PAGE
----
When you start the project there should be a kickoff meeting, but it’s very important to continue those meetings throughout the life of the project with either weekly status meetings or daily standups depending on the type, length and intensity of a project. Most Project Managers will tell you that efficient, accurate and timely communication is the key to the success of projects. While methodologies and tools may vary between Project Managers and different companies, the one thing they all have in common is good communication. There is both verbal and written communication, it is the written communication, however, supplied on a regular basis, that will keep a project on track and provide an historical overview of the progress and the decisions that are being made.
Maybe more than any other stage, this is where you are able to prove your success and ensure end user perception that you have been successful. Anytime you make a change or implement something new, you need to run tests … system tests as well as end user tests to make sure its working the way you need it to and that there are no negative impacts on other systems or applications. Putting together a Testing template will help to ensure that your testing is comprehensive and by documenting your testing you have proof you can share and keep in your project files. It is also good practice, that despite comprehensive testing, an environment or system is monitored closely for 1 day to 1 week to validate the work. Closure should not take place before this is completed.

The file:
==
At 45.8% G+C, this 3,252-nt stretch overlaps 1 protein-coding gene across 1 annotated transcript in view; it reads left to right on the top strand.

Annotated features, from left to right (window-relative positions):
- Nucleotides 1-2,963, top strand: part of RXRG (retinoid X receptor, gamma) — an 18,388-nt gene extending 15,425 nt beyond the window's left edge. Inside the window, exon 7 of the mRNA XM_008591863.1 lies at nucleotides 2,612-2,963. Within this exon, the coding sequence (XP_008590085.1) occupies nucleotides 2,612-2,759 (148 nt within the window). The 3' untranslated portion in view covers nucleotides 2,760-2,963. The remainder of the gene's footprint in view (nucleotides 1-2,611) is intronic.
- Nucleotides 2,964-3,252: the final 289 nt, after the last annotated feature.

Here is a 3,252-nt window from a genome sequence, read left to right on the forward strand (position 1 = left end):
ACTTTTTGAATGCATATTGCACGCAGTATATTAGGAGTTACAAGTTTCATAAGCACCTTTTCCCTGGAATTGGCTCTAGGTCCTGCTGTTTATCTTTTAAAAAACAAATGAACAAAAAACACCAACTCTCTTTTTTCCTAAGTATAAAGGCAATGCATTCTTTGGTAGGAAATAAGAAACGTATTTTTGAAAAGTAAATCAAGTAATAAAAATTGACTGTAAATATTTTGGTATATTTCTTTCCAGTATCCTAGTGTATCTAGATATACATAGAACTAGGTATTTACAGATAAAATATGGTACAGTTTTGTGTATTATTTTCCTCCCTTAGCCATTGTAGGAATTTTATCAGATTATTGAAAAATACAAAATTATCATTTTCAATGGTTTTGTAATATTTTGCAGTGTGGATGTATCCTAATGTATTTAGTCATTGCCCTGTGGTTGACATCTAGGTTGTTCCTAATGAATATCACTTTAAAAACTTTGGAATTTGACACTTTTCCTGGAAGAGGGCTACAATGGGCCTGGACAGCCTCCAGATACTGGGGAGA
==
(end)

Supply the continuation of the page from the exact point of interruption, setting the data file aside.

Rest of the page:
There are a lot of reasons why there should be a formal closure for any project. First so that everyone can agree upon successful completion and you can make sure that there are not any tasks that have slipped through the cracks. You want to get a closure document signed by all project sponsors that they are in agreement. Second, and along the same lines, there are a lot of things that can change an environment and it’s critical to establish successful completion so that any changes in an environment made 1 week, or one month or even a year later cannot mistakenly come back and be attributed to the work performed in a project. Third, often the act of closing a project has a financial impact and triggers either accounts receivable or accounts payable … depending on who you are.
The last act of closing a project is important, you need to hold a Lessons Learned meeting with all project team members, and this is a step that some forget to follow through on. A lessons learned document fulfills a couple of goals, it allows us to learn from our mistakes, and this is imperative to our growth and the growth of an offering, such as project management. It also can and should focus on the successes and ensure they are documented and inserted into our process for increased success in the future. It’s important to remember that to stay relevant and effective you have to allow for your documents and process to be changeable and to grow with the organization.
It may seem like a lot at first, especially if this is the first time you are dipping your toe into project management. Or even if you have been managing projects, but your company does not have a mature PMO that already has process or templates in place. But the effort made to walk through these steps will pay dividends on the ease of projects going forward as well as the success rate of your projects. Certainly, all of the templates being suggested are not cookie cutters for every project, they will need to be tweaked for individual companies, industries and projects, but the methodology and stages are tried and true regardless of the company, industry or project … and even the project manager.